Counter. That is precisely the problem. The age of the universe is limited. No reputable astronomer accepts a steady-state universe anymore. The most that anyone will accept is a cyclic universe--but Albert Einstein held that a cyclic universe is impossible, because our universe doesn't have enough mass to stop expansion and bring everything back into a clump again. Einstein was slow to realize that, of course, but in the end he yielded to the demands of logic, his own wonderfully self-consistent theory, and observations that he could not controvert.--TerryH 12:23, 8 March 2007 (EST)
Firstly, I am not arguing for a "big crush" model. I defer to the opinions of my phycist collegues who assert that a massively old and thus dilute universe could provide the conditions for new "big bangs" or useful material. If it is possible, then there is no a priori reasons to dismiss infite regression out of hand. Furthermore infinite regression relates to more than temporal regression. You will be familure with cells being explained in terms of chemicals, chemicals in terms of atoms, and so on until we reach quantum theory, or more controversially string theory. There is no a priori reason to simply assume than this line of explaination stops there, or even ever stops, although I think it probable that it does eventually stop. Nematocyte 12:30, 8 March 2007 (EST)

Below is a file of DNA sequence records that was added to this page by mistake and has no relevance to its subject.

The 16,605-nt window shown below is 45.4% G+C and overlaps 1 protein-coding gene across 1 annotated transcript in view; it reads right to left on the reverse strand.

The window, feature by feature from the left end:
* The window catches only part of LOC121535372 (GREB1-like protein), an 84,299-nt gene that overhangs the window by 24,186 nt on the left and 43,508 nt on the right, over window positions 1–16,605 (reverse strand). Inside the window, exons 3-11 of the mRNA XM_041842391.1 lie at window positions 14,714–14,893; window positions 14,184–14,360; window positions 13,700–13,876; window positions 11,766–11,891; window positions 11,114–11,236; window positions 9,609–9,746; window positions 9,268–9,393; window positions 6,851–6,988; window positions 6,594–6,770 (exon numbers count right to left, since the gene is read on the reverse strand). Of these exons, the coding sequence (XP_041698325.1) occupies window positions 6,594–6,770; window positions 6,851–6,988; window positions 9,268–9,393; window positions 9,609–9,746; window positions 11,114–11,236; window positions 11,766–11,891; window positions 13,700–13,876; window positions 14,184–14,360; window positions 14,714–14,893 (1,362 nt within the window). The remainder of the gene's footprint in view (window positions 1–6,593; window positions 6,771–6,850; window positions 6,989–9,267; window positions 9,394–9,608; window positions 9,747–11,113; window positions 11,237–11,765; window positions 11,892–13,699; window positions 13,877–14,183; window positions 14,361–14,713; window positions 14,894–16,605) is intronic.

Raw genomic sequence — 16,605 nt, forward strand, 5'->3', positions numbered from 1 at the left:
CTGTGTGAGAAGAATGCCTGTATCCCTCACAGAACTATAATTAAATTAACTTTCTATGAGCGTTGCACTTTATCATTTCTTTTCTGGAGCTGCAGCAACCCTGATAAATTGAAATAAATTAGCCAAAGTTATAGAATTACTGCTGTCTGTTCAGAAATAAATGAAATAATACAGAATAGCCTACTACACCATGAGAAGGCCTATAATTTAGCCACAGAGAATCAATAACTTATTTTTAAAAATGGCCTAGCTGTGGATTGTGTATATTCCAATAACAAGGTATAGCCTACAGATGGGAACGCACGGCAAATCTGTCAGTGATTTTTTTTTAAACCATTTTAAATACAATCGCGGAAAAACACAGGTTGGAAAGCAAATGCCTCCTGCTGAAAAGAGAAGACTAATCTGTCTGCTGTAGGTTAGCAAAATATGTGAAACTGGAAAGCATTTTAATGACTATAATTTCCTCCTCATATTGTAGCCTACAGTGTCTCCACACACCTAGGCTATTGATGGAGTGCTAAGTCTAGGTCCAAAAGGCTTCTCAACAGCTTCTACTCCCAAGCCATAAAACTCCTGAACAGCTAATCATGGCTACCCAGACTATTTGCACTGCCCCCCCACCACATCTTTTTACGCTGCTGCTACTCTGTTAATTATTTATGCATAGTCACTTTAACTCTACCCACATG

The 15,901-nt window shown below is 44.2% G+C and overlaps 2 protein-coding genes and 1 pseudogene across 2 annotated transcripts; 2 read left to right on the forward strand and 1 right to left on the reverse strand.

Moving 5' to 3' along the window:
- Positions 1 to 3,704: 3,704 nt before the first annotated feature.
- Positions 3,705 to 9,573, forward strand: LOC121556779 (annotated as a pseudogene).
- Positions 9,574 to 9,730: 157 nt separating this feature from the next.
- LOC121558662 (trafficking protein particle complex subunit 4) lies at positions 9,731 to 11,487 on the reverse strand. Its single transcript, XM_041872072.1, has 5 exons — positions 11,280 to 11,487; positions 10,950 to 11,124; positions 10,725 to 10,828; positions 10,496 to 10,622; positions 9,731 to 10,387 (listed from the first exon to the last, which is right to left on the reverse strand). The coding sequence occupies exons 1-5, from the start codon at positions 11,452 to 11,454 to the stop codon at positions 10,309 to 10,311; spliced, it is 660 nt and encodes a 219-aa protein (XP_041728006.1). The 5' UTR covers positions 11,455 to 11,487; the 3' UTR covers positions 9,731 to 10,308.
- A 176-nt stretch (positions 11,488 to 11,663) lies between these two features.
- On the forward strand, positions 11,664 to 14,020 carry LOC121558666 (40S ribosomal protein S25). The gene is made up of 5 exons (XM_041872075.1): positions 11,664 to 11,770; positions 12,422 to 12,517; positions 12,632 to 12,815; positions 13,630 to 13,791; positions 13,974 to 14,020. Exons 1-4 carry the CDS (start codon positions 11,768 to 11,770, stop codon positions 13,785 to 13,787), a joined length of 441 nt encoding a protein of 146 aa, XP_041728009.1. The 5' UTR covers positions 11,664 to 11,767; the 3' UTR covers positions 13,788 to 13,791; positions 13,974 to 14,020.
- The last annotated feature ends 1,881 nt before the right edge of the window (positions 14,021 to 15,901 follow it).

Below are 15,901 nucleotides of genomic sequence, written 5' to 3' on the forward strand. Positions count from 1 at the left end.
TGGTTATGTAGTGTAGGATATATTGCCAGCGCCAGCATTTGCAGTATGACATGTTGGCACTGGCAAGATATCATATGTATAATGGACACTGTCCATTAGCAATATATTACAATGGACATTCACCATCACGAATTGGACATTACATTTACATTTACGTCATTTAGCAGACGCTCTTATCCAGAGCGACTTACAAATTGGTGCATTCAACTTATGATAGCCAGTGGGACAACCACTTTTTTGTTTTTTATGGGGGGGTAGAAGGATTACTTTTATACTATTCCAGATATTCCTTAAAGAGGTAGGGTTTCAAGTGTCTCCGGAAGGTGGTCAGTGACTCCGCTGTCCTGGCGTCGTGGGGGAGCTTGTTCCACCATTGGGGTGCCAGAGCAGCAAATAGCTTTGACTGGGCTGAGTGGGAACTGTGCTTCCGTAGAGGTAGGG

Please forgive me if I use inappropriate formatting for a discussion page, I'm new to wiki formatting, and I'm very open to guidance on how to use it properly.

I'd like to make a couple of comments here. Fact: All the matter, energy, space and time of this universe began at it's original Creation. As far as this universe goes, there is absolutely no naturalistic explanation for causation beyond the origin of this universe--simple logic reasoning. Any attempt to do so is by it's very nature inherently a super-natural (metaphysical) appeal. Therefore (I'm assuming it's acceptable here in discussions to make personal assertions, again correct me if I'm wrong...) let's have no further statements proclaiming 'infinite regressions' beyond the definite finite temporal bounds of this universe. It certainly is logically a priori impossible.